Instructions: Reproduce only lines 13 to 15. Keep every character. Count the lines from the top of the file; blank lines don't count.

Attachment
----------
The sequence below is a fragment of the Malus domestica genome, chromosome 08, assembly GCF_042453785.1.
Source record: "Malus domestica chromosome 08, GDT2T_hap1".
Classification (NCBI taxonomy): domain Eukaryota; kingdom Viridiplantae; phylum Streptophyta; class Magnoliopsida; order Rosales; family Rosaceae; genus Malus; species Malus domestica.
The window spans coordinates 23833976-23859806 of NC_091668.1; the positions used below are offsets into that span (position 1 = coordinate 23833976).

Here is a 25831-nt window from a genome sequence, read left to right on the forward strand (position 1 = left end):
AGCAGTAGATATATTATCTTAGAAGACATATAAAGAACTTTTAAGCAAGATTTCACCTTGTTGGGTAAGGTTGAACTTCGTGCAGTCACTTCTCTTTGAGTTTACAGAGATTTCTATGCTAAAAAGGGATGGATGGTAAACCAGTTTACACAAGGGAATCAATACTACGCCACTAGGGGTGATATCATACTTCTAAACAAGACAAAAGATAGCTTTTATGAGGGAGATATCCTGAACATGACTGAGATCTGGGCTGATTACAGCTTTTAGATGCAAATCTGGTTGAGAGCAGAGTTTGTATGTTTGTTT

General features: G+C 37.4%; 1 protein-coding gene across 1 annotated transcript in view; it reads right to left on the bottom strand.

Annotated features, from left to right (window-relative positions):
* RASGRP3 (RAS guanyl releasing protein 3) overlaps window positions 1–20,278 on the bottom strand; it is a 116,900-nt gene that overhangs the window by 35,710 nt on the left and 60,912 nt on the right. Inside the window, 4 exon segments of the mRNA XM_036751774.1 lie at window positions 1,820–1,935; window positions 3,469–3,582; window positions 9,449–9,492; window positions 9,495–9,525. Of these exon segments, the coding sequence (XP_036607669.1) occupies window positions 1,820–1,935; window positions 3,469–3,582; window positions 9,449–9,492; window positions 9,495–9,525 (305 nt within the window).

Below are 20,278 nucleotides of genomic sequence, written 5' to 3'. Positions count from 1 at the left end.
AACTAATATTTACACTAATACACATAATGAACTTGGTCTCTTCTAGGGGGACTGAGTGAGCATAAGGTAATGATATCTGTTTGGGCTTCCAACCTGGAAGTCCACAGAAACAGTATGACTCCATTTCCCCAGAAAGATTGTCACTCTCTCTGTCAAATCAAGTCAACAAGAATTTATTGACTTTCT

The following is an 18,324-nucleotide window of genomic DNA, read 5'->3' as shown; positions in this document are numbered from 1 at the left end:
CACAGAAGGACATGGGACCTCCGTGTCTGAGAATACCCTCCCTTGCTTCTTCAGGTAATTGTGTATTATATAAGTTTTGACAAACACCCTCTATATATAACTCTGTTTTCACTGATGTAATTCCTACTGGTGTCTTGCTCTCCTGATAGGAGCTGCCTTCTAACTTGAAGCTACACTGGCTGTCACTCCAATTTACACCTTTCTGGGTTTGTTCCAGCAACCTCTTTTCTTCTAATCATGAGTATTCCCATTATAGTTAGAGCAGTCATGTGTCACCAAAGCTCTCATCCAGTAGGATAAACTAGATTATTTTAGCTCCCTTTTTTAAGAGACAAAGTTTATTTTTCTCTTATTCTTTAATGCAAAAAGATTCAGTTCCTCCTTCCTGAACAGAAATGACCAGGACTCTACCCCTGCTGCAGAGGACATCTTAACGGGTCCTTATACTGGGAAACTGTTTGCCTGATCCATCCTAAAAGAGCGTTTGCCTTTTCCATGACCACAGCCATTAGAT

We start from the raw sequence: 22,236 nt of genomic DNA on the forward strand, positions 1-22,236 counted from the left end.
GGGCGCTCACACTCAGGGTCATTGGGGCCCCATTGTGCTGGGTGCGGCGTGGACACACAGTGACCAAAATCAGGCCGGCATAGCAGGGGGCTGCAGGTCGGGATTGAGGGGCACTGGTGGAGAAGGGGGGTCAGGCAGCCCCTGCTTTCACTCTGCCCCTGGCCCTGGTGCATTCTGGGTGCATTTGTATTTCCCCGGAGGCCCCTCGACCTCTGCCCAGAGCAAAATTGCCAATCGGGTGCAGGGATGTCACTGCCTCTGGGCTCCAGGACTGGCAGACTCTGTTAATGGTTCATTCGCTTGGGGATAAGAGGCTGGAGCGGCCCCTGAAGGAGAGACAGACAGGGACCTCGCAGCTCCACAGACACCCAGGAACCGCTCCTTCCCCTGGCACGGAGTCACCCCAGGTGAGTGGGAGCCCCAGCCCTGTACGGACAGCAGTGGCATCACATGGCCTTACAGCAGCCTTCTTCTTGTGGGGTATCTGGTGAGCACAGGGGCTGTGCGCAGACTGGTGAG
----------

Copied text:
CACAGAAGGACATGGGACCTCCGTGTCTGAGAATACCCTCCCTTGCTTCTTCAGGTAATTGTGTATTATATAAGTTTTGACAAACACCCTCTATATATAACTCTGTTTTCACTGATGTAATTCCTACTGGTGTCTTGCTCTCCTGATAGGAGCTGCCTTCTAACTTGAAGCTACACTGGCTGTCACTCCAATTTACACCTTTCTGGGTTTGTTCCAGCAACCTCTTTTCTTCTAATCATGAGTATTCCCATTATAGTTAGAGCAGTCATGTGTCACCAAAGCTCTCATCCAGTAGGATAAACTAGATTATTTTAGCTCCCTTTTTTAAGAGACAAAGTTTATTTTTCTCTTATTCTTTAATGCAAAAAGATTCAGTTCCTCCTTCCTGAACAGAAATGACCAGGACTCTACCCCTGCTGCAGAGGACATCTTAACGGGTCCTTATACTGGGAAACTGTTTGCCTGATCCATCCTAAAAGAGCGTTTGCCTTTTCCATGACCACAGCCATTAGAT

We start from the raw sequence: 22,236 nt of genomic DNA on the forward strand, positions 1-22,236 counted from the left end.
GGGCGCTCACACTCAGGGTCATTGGGGCCCCATTGTGCTGGGTGCGGCGTGGACACACAGTGACCAAAATCAGGCCGGCATAGCAGGGGGCTGCAGGTCGGGATTGAGGGGCACTGGTGGAGAAGGGGGGTCAGGCAGCCCCTGCTTTCACTCTGCCCCTGGCCCTGGTGCATTCTGGGTGCATTTGTATTTCCCCGGAGGCCCCTCGACCTCTGCCCAGAGCAAAATTGCCAATCGGGTGCAGGGATGTCACTGCCTCTGGGCTCCAGGACTGGCAGACTCTGTTAATGGTTCATTCGCTTGGGGATAAGAGGCTGGAGCGGCCCCTGAAGGAGAGACAGACAGGGACCTCGCAGCTCCACAGACACCCAGGAACCGCTCCTTCCCCTGGCACGGAGTCACCCCAGGTGAGTGGGAGCCCCAGCCCTGTACGGACAGCAGTGGCATCACATGGCCTTACAGCAGCCTTCTTCTTGTGGGGTATCTGGTGAGCACAGGGGCTGTGCGCAGACTGGTGAG